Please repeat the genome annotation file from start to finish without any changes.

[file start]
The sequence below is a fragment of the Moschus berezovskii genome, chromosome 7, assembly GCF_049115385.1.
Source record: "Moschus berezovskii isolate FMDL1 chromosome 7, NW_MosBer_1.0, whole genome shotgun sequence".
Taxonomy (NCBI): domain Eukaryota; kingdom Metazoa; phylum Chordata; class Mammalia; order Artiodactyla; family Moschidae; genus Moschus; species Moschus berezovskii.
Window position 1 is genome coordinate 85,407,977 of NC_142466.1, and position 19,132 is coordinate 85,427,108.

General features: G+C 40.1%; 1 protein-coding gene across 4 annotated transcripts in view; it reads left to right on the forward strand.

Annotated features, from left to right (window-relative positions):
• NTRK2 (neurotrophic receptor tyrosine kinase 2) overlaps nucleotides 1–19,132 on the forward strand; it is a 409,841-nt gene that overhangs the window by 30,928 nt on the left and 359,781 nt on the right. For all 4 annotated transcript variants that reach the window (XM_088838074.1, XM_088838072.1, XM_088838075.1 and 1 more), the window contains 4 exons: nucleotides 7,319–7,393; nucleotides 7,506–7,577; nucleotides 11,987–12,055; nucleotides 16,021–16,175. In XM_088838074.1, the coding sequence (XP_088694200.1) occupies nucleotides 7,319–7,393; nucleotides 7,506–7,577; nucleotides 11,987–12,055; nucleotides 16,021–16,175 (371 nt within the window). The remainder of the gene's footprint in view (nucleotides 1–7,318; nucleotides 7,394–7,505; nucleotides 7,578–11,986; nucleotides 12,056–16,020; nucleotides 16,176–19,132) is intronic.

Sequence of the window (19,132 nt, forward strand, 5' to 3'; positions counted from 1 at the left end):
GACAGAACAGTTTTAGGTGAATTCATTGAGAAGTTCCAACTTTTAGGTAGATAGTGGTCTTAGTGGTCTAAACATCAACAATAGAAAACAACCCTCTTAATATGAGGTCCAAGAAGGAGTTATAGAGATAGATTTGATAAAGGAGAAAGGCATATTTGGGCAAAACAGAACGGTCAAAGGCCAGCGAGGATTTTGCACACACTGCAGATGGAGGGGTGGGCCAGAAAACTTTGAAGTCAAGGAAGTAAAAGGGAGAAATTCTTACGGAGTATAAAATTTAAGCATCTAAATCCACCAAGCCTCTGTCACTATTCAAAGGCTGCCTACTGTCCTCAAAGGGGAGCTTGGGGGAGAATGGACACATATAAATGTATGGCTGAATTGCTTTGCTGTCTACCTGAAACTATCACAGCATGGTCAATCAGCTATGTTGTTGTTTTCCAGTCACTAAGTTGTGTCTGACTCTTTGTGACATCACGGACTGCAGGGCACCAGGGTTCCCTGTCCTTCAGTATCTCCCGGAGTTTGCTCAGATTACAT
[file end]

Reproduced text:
The sequence below is a fragment of the Moschus berezovskii genome, chromosome 7, assembly GCF_049115385.1.
Source record: "Moschus berezovskii isolate FMDL1 chromosome 7, NW_MosBer_1.0, whole genome shotgun sequence".
Taxonomy (NCBI): domain Eukaryota; kingdom Metazoa; phylum Chordata; class Mammalia; order Artiodactyla; family Moschidae; genus Moschus; species Moschus berezovskii.
Window position 1 is genome coordinate 85,407,977 of NC_142466.1, and position 19,132 is coordinate 85,427,108.

General features: G+C 40.1%; 1 protein-coding gene across 4 annotated transcripts in view; it reads left to right on the forward strand.

Annotated features, from left to right (window-relative positions):
• NTRK2 (neurotrophic receptor tyrosine kinase 2) overlaps nucleotides 1–19,132 on the forward strand; it is a 409,841-nt gene that overhangs the window by 30,928 nt on the left and 359,781 nt on the right. For all 4 annotated transcript variants that reach the window (XM_088838074.1, XM_088838072.1, XM_088838075.1 and 1 more), the window contains 4 exons: nucleotides 7,319–7,393; nucleotides 7,506–7,577; nucleotides 11,987–12,055; nucleotides 16,021–16,175. In XM_088838074.1, the coding sequence (XP_088694200.1) occupies nucleotides 7,319–7,393; nucleotides 7,506–7,577; nucleotides 11,987–12,055; nucleotides 16,021–16,175 (371 nt within the window). The remainder of the gene's footprint in view (nucleotides 1–7,318; nucleotides 7,394–7,505; nucleotides 7,578–11,986; nucleotides 12,056–16,020; nucleotides 16,176–19,132) is intronic.

Sequence of the window (19,132 nt, forward strand, 5' to 3'; positions counted from 1 at the left end):
GACAGAACAGTTTTAGGTGAATTCATTGAGAAGTTCCAACTTTTAGGTAGATAGTGGTCTTAGTGGTCTAAACATCAACAATAGAAAACAACCCTCTTAATATGAGGTCCAAGAAGGAGTTATAGAGATAGATTTGATAAAGGAGAAAGGCATATTTGGGCAAAACAGAACGGTCAAAGGCCAGCGAGGATTTTGCACACACTGCAGATGGAGGGGTGGGCCAGAAAACTTTGAAGTCAAGGAAGTAAAAGGGAGAAATTCTTACGGAGTATAAAATTTAAGCATCTAAATCCACCAAGCCTCTGTCACTATTCAAAGGCTGCCTACTGTCCTCAAAGGGGAGCTTGGGGGAGAATGGACACATATAAATGTATGGCTGAATTGCTTTGCTGTCTACCTGAAACTATCACAGCATGGTCAATCAGCTATGTTGTTGTTTTCCAGTCACTAAGTTGTGTCTGACTCTTTGTGACATCACGGACTGCAGGGCACCAGGGTTCCCTGTCCTTCAGTATCTCCCGGAGTTTGCTCAGATTACAT